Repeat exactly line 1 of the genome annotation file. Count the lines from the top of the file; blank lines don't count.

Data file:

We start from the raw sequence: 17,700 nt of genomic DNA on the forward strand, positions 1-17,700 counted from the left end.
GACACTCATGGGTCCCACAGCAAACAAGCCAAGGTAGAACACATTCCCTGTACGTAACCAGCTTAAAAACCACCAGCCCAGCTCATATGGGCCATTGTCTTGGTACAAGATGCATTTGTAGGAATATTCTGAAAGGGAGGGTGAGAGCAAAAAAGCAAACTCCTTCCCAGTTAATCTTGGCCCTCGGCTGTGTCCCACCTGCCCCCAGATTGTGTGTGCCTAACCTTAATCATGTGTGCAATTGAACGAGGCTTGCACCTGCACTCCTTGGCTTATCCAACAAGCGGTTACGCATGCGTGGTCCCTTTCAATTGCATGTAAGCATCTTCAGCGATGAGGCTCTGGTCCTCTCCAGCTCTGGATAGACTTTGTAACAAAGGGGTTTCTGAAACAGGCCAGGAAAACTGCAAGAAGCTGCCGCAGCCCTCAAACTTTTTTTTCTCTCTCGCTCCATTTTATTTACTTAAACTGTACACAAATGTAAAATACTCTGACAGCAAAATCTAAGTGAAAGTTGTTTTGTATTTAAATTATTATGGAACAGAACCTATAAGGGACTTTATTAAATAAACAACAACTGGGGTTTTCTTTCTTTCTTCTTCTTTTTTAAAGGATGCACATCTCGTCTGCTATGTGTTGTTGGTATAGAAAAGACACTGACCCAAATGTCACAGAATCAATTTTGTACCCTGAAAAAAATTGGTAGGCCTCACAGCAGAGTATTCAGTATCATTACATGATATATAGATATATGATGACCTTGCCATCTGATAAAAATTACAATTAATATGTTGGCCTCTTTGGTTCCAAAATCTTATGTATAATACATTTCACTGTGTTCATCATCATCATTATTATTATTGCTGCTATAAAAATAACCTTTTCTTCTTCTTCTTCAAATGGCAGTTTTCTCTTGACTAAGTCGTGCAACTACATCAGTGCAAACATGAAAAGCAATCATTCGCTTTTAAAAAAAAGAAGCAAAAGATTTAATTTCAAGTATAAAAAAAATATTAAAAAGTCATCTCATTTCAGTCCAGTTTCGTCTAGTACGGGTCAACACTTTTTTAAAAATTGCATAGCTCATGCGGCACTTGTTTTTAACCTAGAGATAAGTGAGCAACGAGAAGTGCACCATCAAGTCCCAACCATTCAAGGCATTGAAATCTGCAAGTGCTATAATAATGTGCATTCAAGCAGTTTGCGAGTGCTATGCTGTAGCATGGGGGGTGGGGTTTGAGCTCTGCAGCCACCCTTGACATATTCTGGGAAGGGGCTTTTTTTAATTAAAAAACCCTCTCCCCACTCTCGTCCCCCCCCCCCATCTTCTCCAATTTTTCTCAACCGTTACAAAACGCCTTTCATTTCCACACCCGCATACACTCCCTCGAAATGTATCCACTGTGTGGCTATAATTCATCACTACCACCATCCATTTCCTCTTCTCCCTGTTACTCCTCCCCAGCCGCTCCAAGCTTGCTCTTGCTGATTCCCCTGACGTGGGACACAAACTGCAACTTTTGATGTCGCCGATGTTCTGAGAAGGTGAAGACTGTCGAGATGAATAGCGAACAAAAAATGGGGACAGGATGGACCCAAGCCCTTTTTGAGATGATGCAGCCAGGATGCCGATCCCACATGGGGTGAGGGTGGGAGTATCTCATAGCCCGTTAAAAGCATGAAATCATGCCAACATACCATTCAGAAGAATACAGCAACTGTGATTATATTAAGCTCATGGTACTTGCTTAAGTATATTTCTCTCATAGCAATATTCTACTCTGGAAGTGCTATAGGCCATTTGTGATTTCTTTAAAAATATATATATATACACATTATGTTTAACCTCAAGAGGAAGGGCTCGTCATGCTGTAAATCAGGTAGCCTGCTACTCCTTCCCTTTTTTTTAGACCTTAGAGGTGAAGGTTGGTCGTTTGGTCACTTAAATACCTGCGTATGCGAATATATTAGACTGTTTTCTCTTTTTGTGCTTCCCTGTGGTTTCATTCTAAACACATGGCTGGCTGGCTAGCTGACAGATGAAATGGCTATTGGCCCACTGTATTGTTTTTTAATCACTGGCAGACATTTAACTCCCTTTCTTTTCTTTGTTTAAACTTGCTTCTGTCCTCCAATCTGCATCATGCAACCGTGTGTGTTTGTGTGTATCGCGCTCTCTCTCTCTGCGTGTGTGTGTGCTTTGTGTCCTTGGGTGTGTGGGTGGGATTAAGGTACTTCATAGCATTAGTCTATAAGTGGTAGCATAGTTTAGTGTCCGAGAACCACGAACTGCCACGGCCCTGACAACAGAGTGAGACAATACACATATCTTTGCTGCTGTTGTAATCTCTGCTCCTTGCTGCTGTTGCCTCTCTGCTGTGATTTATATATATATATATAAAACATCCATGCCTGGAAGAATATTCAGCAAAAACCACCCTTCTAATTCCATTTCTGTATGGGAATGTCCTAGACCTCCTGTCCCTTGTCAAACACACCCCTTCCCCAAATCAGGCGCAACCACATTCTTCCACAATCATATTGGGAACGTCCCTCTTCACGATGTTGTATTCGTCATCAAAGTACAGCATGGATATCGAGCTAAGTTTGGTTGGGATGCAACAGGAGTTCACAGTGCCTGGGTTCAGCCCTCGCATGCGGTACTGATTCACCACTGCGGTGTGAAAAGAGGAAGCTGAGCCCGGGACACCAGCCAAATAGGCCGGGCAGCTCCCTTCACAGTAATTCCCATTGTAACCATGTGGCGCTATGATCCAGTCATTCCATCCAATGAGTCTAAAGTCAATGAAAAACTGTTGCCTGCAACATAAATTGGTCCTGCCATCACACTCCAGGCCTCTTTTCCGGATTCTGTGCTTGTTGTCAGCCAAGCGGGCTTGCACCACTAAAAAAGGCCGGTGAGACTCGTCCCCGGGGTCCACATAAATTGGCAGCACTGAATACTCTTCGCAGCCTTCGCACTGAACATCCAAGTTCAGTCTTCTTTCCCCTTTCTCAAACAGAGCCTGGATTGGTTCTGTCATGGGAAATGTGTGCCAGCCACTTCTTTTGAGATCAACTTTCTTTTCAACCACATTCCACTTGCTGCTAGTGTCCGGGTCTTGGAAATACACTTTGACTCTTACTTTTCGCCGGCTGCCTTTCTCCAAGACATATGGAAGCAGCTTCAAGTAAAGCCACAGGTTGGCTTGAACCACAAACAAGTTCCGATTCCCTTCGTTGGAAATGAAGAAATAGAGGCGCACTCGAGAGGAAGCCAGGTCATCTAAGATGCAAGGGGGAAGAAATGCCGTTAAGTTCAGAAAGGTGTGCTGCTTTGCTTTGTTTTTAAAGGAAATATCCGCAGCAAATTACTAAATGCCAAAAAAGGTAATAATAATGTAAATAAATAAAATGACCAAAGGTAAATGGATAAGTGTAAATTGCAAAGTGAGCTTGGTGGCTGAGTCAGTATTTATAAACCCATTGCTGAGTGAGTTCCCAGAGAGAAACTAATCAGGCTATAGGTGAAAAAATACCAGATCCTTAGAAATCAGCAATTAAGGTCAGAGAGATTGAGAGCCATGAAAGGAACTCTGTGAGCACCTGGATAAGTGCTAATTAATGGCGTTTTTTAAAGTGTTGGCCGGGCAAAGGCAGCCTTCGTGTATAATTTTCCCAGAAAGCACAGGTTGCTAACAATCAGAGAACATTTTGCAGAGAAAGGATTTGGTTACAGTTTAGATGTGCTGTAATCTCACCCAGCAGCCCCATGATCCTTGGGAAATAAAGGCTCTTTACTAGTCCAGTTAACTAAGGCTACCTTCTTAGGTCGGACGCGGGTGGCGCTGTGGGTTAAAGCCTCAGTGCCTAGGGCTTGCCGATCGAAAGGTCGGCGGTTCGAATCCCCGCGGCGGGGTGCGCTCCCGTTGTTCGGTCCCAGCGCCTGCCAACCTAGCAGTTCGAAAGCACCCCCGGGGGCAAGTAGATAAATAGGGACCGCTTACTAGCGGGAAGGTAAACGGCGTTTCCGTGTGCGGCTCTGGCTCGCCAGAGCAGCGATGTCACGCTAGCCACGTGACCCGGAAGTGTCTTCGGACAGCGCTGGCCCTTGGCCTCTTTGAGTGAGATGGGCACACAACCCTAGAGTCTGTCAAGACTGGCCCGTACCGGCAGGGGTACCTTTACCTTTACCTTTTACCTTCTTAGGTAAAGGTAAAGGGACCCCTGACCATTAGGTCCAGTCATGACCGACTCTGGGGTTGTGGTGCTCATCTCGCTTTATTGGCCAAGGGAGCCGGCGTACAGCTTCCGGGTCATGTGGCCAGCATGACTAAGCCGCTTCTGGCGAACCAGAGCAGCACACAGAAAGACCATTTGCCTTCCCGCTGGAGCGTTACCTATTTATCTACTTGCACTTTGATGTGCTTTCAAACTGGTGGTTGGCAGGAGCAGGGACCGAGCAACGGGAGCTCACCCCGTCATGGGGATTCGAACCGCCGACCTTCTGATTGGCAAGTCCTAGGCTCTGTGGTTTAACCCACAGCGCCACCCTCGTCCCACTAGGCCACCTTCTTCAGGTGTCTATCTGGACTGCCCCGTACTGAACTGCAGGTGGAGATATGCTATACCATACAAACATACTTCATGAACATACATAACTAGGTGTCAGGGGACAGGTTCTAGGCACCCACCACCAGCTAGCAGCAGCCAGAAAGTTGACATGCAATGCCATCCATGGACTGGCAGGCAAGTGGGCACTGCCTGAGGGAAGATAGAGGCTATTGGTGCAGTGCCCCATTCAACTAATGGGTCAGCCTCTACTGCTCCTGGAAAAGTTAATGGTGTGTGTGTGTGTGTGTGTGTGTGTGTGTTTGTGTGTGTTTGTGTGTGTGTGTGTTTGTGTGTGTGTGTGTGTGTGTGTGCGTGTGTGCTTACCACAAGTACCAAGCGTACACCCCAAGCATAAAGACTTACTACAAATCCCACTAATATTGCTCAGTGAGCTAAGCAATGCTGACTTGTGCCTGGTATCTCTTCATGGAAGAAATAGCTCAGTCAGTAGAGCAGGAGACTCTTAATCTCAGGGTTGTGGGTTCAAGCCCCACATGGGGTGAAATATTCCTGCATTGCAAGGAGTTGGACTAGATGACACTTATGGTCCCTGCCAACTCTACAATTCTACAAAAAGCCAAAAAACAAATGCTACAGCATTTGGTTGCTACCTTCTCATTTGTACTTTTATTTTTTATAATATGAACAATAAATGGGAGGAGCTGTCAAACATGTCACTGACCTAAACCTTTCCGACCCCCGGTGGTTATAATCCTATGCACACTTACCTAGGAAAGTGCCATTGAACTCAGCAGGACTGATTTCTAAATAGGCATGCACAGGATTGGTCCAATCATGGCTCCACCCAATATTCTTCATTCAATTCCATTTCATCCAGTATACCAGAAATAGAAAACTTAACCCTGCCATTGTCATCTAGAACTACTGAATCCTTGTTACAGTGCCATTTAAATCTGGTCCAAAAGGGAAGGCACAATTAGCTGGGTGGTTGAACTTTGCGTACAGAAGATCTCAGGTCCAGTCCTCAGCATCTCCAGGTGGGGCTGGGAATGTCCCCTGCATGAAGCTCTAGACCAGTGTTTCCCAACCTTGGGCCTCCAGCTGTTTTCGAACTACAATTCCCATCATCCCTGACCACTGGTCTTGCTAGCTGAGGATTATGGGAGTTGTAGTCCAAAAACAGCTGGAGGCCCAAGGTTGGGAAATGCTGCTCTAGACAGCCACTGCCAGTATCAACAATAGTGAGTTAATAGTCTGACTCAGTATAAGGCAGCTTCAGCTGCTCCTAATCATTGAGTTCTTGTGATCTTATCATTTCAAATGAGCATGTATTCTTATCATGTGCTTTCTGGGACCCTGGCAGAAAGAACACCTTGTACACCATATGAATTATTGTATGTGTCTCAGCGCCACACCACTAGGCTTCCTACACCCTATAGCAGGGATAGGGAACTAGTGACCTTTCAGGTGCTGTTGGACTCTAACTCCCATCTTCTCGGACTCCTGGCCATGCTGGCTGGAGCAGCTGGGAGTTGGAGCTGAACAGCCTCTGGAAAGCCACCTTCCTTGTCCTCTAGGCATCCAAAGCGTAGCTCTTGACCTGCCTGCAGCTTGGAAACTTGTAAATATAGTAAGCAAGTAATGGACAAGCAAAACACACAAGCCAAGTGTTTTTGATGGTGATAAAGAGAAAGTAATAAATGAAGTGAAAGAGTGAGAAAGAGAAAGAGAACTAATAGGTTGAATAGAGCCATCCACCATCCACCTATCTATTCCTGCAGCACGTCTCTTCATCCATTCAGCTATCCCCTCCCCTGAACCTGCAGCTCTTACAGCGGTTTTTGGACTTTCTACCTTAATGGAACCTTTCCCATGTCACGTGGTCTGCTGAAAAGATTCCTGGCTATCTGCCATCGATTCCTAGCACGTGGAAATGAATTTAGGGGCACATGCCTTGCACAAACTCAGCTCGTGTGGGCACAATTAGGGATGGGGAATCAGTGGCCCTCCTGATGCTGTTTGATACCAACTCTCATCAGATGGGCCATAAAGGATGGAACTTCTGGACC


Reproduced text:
We start from the raw sequence: 17,700 nt of genomic DNA on the forward strand, positions 1-17,700 counted from the left end.